The National Institutes of Health (NIH) has released its new submission guidelines for grant proposals with due dates on or after January 25, 2010. The streamlined process allows for only 12 pages. The major differences include changes to the Research Plan and Biographical Sketch sections:
The Research Plan section of the application has been restructured and aligned with peer review criteria to meet the goals of the NIH Enhancing Peer Review Initiative. In the new application, the Research Plan will consist of the following parts:
- State the research goals and summarize the expected outcome(s), including the impact that the results of may have on the research field(s) involved.
- List the specific research objectives (e.g., to test a stated hypothesis, create a novel design, solve a specific problem, challenge an existing paradigm or clinical practice, address a critical barrier to progress in the field, or develop new technology).
- Significance (1 page): (1) Explain the importance of the problem or critical barrier to progress in the field that the project addresses. (2) Explain how the project will improve scientific knowledge, technical capability, and/or clinical practice in one or more broad fields. (3) Describe how the concepts, methods, technologies, treatments, services, or preventative interventions that drive this field will be changed if the aims are achieved.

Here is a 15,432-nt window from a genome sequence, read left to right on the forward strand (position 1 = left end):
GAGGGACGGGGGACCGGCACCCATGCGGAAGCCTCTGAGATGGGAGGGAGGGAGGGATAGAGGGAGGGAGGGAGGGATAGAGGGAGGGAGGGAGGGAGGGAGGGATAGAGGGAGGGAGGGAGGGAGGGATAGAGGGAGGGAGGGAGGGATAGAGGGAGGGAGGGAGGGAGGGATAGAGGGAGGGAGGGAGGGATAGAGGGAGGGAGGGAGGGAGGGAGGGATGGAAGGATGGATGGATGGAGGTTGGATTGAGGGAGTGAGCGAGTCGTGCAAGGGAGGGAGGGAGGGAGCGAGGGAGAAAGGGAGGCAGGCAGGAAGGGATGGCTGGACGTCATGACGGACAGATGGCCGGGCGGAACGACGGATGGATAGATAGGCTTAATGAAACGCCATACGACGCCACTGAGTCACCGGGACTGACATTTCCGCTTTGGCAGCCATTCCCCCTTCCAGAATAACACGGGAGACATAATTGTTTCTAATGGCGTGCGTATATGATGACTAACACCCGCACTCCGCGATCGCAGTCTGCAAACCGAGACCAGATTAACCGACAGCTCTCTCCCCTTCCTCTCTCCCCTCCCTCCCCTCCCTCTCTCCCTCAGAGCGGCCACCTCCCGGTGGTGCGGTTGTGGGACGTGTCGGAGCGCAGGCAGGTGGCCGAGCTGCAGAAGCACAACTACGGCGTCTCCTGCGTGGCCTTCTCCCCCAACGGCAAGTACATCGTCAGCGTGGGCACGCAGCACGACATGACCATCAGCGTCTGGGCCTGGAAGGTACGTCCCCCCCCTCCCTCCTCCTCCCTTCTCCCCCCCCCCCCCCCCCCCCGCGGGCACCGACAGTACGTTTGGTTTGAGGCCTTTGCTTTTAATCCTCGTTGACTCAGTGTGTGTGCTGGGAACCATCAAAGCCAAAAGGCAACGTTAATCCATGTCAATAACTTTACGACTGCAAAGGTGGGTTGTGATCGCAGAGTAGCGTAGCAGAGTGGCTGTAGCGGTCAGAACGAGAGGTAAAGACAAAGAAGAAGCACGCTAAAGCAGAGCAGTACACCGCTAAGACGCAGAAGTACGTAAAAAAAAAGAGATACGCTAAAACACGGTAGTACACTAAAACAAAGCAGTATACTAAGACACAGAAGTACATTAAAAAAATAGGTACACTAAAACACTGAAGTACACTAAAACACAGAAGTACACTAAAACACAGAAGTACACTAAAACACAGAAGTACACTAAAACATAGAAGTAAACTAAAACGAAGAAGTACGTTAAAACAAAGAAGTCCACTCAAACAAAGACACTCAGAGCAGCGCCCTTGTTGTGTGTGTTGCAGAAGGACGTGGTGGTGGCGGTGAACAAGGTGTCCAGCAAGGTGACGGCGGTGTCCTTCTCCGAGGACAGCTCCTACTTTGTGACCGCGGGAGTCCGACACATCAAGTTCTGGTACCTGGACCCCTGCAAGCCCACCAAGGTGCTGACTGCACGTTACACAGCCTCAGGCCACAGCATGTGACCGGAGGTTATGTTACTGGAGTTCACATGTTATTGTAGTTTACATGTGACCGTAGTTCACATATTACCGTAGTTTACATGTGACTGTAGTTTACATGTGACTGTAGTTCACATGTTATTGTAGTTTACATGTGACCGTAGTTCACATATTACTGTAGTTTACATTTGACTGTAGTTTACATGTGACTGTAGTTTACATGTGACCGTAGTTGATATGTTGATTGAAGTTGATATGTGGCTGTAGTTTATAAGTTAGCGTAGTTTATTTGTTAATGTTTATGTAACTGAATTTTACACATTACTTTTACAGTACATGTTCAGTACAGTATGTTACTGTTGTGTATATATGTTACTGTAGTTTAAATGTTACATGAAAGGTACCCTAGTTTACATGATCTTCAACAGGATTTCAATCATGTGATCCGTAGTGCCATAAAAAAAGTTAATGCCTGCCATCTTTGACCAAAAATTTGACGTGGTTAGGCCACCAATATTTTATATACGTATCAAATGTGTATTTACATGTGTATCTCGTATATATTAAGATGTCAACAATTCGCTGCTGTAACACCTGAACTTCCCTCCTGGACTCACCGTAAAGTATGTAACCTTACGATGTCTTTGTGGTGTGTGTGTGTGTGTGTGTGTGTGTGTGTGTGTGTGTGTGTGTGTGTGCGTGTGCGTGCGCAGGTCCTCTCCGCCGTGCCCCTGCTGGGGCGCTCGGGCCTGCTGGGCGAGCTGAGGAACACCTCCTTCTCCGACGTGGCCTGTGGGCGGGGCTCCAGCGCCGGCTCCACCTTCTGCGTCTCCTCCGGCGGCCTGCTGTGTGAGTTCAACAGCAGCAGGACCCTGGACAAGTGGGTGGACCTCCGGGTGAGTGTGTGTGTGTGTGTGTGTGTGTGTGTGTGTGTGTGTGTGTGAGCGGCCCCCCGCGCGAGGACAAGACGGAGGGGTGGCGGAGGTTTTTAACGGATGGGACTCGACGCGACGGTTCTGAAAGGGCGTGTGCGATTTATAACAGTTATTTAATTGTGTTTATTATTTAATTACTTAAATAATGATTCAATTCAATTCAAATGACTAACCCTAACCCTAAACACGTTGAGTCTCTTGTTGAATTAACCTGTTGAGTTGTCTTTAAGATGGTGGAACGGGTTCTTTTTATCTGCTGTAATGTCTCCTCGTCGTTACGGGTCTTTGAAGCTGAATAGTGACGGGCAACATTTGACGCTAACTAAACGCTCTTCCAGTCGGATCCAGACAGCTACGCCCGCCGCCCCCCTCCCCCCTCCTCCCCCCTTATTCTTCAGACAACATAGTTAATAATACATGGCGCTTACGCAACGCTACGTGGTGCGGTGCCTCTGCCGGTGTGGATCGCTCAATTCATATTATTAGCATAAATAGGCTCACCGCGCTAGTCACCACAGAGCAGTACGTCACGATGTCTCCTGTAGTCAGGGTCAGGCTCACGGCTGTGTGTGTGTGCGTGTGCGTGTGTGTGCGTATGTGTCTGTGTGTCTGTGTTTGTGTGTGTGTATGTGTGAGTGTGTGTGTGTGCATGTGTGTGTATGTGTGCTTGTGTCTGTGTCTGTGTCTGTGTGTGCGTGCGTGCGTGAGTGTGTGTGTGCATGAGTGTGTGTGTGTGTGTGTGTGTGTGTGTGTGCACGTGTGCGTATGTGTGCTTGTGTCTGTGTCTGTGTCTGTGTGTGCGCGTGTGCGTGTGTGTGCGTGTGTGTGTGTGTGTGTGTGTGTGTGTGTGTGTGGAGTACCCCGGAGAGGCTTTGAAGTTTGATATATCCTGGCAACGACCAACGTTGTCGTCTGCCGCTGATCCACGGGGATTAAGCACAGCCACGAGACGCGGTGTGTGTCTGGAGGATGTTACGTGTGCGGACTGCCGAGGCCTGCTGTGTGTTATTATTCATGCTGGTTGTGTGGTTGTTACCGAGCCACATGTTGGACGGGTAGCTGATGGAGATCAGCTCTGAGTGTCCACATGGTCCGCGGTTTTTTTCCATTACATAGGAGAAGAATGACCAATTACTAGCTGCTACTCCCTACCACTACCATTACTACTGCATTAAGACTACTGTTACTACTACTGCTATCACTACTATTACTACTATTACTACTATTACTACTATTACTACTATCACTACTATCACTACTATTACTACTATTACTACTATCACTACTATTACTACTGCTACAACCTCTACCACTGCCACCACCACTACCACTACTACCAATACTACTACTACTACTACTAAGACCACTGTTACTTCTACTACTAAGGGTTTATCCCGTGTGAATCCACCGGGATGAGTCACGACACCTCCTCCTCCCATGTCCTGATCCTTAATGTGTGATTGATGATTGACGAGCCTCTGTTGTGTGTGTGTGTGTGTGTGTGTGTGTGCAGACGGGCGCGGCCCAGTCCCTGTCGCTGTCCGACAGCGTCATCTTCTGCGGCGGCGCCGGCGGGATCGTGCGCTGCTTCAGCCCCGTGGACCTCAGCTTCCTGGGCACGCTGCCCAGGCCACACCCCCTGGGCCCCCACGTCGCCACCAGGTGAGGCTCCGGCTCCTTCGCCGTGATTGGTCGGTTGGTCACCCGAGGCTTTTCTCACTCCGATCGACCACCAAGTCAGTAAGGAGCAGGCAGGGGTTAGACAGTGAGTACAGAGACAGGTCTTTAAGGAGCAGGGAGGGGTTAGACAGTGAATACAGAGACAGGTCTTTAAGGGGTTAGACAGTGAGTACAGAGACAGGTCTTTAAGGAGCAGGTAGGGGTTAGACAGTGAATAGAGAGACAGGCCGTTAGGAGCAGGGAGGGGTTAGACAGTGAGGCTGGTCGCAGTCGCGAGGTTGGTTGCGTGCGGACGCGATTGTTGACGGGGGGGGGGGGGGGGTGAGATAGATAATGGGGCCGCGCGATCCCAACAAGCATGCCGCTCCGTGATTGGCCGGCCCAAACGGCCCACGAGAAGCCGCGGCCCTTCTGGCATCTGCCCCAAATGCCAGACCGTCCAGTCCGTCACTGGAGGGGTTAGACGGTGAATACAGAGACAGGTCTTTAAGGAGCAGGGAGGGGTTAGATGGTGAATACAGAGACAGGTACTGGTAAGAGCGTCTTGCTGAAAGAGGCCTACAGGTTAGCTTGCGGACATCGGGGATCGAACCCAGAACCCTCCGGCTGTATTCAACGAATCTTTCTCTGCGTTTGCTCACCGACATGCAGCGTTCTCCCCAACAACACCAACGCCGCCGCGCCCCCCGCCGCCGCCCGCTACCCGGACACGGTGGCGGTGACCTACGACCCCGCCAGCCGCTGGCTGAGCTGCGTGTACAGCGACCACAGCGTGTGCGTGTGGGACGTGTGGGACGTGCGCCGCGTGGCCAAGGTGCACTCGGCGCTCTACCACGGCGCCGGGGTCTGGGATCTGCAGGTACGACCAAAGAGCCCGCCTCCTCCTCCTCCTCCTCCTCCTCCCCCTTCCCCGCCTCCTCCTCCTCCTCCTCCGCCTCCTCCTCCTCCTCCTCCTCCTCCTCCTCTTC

- Innovation: (1) Explain how the application challenges and seeks to shift current research or clinical practice paradigms. (2) Describe any novel theoretical concepts, approaches or methodologies, instrumentation, or intervention(s) to be developed or used, and any advantage over existing methodologies, instrumentation, or intervention(s). (3) Explain any refinements, improvements, or new applications of theoretical concepts, approaches or methodologies, instrumentation, or interventions.
- Approach: (1) Describe the overall strategy, methodology, and analyses to be used to accomplish the project’s aims. Include how data will be collected, analyzed, and interpreted, as well as any resource sharing plans as appropriate. (2) Discuss potential problems, alternative strategies, and benchmarks for success anticipated to achieve the aims. (3) If the project is in the early stages of development, describe any strategy to establish feasibility, and address the management of any high-risk aspects of the work. (4) Discuss the PD/PI's preliminary studies, data, and/or experience pertinent to this application.
The Biographical Sketch section has also been changed. In the new format, the NIH will require researchers to provide a personal statement tailored to each specific application. Researchers will also be limited to listing only 15 selected peer-reviewed publications or manuscripts. How these articles are selected is up to the researcher.